A time machine back to 1972
Cian Kinsella
16:16 6th December 2022

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Neil Young attracted a lot of attention at the beginning of 2022 for writing an open letter in which he accused Spotify of presenting ‘grossly unfactual information’ – this was in reference to an episode of Joe Rogan’s podcast that aired on 31 December last year. He subsequently removed almost all of his music from the platform; his infamy grows, but far fewer are his streams. Purchasing or otherwise accessing his music is quite a big ask for a listenership who want convenience and integration with the platform.

Harvest Time, shown in cinemas almost exclusively on 1 December, is a documentary aiming to tell the story of the recording of 1972’s seminal Harvest through archival footage. Some of the videos were shot during recording breaks, others are taken from actual rehearsals, others still are just incidentally from that time. It is two hours long and free from narration, thus allowing Young and the recordings to tell their own story without intrusion.

The problem is that Harvest Time lacks direction: not enough of the footage is compelling enough to tell a story. Similarly to how members of a fandom will indiscriminately hoard ephemera associated with their obsession, much of the footage’s value lies only in its coincidence with Harvest. Two hours is a long time to watch disparate videos loosely based around an album’s recording without a convincing indication of a Why? being answered. For example, the first quarter of the film is largely concerned with the minutiae of writing and recording ‘Alabama’ (banger, btw), which became boring quite quickly.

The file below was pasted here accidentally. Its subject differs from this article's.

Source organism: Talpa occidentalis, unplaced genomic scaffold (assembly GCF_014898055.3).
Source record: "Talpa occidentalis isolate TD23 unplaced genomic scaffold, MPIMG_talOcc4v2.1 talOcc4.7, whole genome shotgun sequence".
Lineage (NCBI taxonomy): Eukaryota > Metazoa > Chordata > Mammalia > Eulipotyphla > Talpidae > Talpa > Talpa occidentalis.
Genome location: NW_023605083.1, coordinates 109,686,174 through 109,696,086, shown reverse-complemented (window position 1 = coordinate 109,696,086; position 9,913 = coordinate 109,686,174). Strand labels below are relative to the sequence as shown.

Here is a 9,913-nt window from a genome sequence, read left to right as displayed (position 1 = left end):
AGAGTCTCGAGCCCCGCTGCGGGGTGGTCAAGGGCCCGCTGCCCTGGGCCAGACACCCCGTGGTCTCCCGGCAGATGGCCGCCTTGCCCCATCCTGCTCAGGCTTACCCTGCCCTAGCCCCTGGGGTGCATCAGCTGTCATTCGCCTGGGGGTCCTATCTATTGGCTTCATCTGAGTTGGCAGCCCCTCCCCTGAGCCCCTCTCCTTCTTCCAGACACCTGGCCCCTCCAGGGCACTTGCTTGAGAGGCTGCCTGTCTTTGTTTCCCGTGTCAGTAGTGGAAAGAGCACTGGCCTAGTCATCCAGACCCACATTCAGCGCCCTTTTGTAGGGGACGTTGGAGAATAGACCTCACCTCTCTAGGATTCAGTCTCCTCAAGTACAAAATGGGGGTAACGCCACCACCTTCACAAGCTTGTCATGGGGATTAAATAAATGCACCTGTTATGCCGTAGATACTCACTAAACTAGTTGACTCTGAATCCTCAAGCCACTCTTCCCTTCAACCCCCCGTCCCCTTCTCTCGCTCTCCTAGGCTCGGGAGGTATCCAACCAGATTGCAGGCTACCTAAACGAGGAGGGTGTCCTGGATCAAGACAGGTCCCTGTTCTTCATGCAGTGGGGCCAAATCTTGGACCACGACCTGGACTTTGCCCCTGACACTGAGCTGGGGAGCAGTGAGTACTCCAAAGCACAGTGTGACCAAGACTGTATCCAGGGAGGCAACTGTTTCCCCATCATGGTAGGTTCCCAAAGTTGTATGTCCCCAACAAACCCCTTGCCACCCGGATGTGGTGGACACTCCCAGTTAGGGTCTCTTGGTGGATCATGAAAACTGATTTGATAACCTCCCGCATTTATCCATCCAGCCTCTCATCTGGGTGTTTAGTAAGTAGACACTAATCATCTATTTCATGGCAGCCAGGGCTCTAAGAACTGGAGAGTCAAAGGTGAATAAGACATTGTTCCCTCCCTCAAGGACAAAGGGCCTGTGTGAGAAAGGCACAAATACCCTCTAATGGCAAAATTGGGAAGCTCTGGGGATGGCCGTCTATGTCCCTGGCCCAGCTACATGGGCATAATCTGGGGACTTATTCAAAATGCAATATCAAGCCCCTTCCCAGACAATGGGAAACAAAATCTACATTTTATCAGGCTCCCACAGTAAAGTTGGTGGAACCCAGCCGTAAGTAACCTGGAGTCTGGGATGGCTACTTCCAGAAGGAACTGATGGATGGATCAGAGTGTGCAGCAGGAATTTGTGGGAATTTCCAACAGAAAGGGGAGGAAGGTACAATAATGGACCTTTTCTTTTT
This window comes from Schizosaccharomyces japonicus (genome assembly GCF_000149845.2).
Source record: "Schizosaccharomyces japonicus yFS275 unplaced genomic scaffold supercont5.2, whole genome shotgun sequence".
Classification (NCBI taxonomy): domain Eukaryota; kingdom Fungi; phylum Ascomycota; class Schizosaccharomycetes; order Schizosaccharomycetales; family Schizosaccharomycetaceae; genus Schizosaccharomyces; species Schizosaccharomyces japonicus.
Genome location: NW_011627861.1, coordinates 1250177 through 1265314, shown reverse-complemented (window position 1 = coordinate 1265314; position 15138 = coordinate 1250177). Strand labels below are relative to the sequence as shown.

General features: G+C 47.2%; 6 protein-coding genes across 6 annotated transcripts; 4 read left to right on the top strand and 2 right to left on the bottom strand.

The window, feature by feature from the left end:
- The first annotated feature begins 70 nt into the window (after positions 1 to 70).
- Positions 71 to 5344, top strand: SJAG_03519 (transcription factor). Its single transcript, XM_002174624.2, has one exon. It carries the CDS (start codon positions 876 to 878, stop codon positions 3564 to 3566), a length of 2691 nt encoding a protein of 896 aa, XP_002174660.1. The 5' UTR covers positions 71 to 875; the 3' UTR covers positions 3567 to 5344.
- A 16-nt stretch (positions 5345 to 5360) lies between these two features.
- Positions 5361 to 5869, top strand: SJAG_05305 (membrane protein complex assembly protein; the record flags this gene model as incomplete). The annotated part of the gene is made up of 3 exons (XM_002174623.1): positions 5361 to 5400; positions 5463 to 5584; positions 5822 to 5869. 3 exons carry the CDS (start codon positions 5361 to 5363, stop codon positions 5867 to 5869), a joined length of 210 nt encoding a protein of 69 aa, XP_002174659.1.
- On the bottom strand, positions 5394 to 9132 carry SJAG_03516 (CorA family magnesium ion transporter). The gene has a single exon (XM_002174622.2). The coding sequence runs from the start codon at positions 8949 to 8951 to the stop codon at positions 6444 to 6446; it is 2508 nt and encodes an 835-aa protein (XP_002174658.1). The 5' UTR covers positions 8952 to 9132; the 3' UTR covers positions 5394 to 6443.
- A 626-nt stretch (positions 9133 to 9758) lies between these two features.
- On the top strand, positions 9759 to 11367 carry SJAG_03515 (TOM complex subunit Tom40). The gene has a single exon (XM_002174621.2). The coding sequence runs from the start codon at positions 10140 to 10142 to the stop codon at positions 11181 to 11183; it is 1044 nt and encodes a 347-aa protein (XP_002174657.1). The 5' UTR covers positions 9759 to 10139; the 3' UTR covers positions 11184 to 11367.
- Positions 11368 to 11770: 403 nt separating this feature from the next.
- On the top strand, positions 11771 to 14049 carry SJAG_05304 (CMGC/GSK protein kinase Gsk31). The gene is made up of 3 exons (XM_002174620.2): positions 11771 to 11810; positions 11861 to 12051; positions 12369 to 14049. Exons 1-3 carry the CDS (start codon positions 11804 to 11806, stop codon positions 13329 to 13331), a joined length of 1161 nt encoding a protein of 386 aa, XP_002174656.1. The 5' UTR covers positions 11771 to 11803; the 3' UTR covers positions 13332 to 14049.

The upshot of Harvest Time’s aimlessness is that it excellently cultivates a ‘vibe’ for lack of a better term. The music, the outfits, the mannerisms, the grain – aesthetically, it is hard to beat. No combination of vintage filters, Pinterest boards, or TikTok guides (Ranchwave/Barncore, anyone?) would be able to replicate the ennui of some very cool rock people recording a very good album. The naturalism and banality of it all makes it feel like this is not what we were supposed to see.

One scene that sticks out is about half an hour in, with Young reclining on the ground. ‘I don’t know what I want’, he says. The cameraman asks, ‘How do you find out?’, to which Young responds, ‘I don’t know until I hear it.’ Playing around with some dry grass, he looks more stumped and confused than visionary and driven. Any creative would relate to that. In another, he is being interviewed by a very young but disconcertingly confident and articulate Gil Gilliam.

The film is interspersed throughout with performances of the songs from Harvest, and right at the very end, we get some of its two biggest hits: ‘Heart of Gold’ and ‘Old Man’. The footage is great, and there’s a real sense of arrival – the question, though, is where are we arriving? It was a crescendo without a build up: nothing that preceded it felt like it was going anywhere.

For the Neil Young superfans, Harvest Time is well worth a watch for a truly intimate experience. The aesthetic and atmosphere transport you to a very specific moment in time. But without a guiding hand, more judicious editing, and a sense of narrative, it doesn’t justify its length. The access it grants to Neil Young in the early 70s is unique, but rather like pulling back the curtain to find that the Wizard of Oz is just a man: a bit underwhelming. 

Grab your copy of the Gigwise print magazine here.

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